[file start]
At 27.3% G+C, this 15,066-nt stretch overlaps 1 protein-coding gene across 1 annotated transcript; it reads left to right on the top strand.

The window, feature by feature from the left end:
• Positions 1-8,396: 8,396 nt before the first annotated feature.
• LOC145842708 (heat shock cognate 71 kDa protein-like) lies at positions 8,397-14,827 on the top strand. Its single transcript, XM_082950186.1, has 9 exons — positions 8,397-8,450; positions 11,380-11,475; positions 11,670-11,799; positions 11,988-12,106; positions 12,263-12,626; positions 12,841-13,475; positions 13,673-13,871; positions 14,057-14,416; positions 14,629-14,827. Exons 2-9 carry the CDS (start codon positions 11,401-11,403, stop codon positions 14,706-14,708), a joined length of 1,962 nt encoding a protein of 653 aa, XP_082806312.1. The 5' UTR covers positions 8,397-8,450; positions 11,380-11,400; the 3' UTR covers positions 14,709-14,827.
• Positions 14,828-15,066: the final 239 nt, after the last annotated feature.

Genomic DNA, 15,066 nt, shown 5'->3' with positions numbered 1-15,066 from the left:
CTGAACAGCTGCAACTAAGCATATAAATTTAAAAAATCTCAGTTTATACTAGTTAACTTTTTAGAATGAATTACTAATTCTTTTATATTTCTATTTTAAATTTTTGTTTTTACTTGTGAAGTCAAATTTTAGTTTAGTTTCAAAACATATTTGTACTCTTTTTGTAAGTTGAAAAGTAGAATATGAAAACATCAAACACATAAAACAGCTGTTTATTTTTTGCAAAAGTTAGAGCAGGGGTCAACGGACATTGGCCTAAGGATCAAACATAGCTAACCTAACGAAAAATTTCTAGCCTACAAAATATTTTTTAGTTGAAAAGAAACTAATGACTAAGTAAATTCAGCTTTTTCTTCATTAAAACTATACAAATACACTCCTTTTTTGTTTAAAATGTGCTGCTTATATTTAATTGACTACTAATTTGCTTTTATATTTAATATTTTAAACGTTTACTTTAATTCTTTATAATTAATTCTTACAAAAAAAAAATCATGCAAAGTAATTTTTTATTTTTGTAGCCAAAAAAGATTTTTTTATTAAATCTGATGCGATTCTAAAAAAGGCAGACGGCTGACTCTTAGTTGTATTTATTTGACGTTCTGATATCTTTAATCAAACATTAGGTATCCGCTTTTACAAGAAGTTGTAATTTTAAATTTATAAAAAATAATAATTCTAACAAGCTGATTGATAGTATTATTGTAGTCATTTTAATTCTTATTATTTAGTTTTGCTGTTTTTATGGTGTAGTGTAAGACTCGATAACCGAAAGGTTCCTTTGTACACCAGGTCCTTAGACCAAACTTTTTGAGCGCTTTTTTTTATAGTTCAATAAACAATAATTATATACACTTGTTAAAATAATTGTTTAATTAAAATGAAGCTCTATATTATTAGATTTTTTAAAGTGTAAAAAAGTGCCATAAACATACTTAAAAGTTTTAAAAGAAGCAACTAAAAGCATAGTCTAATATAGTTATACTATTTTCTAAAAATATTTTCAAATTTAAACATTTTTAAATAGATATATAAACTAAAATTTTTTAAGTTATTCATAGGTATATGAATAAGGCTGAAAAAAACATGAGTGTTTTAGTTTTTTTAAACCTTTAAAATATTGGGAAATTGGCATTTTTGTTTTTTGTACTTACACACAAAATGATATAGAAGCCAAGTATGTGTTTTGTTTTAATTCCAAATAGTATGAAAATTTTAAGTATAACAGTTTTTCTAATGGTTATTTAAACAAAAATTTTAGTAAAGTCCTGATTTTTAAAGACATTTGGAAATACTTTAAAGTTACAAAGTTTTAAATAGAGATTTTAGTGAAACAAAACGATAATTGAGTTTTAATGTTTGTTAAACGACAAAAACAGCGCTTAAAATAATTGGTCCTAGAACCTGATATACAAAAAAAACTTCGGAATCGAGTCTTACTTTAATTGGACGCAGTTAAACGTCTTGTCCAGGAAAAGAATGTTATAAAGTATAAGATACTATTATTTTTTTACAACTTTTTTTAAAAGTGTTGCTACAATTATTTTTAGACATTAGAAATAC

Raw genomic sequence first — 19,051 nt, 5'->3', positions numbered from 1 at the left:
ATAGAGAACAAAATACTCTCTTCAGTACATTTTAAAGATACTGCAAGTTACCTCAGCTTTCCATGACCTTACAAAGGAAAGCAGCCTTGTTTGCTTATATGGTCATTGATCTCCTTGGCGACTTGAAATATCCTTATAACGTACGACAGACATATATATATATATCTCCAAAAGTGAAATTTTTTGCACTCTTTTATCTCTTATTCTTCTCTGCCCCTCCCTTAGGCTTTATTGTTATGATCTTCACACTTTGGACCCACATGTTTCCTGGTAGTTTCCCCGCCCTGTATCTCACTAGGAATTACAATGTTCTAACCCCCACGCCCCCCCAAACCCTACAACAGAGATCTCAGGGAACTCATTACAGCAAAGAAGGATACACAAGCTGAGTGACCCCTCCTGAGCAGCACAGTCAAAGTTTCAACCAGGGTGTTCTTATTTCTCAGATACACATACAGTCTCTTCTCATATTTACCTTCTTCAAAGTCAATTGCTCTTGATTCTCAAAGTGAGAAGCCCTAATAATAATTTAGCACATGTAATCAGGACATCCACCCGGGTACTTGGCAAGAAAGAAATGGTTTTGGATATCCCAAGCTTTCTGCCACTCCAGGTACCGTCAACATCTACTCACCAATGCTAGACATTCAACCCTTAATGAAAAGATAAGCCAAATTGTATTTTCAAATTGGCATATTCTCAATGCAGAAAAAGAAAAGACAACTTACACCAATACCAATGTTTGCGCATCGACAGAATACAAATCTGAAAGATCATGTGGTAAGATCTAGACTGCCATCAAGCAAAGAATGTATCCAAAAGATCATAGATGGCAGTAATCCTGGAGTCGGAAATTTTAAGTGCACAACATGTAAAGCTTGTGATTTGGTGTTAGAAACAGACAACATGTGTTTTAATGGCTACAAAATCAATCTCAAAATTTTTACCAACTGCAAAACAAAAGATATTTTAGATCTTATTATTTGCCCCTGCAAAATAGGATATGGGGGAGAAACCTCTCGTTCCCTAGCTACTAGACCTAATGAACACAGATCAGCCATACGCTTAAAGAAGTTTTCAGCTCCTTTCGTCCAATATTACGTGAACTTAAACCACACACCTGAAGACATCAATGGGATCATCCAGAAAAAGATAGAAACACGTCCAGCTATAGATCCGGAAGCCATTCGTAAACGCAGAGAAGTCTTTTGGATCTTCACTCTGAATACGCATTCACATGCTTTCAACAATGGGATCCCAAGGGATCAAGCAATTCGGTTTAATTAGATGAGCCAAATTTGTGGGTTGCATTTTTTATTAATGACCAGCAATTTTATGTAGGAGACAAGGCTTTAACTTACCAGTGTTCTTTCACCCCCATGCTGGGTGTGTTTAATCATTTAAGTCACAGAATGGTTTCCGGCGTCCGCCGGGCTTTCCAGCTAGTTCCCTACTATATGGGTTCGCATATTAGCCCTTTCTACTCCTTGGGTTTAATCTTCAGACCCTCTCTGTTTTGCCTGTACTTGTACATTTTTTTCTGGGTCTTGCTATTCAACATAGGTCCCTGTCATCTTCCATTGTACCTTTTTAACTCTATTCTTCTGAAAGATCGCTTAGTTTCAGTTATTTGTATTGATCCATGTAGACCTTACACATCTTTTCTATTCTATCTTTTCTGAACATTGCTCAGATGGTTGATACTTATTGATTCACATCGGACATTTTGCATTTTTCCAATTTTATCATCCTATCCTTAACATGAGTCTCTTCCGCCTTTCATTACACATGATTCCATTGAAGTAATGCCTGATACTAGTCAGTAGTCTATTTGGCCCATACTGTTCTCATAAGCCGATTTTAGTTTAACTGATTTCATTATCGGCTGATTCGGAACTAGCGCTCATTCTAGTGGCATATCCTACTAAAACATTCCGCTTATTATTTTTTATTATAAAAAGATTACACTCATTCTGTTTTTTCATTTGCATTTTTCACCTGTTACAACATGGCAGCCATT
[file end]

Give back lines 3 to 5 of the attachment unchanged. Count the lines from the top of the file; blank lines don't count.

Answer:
• Positions 1-8,396: 8,396 nt before the first annotated feature.
• LOC145842708 (heat shock cognate 71 kDa protein-like) lies at positions 8,397-14,827 on the top strand. Its single transcript, XM_082950186.1, has 9 exons — positions 8,397-8,450; positions 11,380-11,475; positions 11,670-11,799; positions 11,988-12,106; positions 12,263-12,626; positions 12,841-13,475; positions 13,673-13,871; positions 14,057-14,416; positions 14,629-14,827. Exons 2-9 carry the CDS (start codon positions 11,401-11,403, stop codon positions 14,706-14,708), a joined length of 1,962 nt encoding a protein of 653 aa, XP_082806312.1. The 5' UTR covers positions 8,397-8,450; positions 11,380-11,400; the 3' UTR covers positions 14,709-14,827.
• Positions 14,828-15,066: the final 239 nt, after the last annotated feature.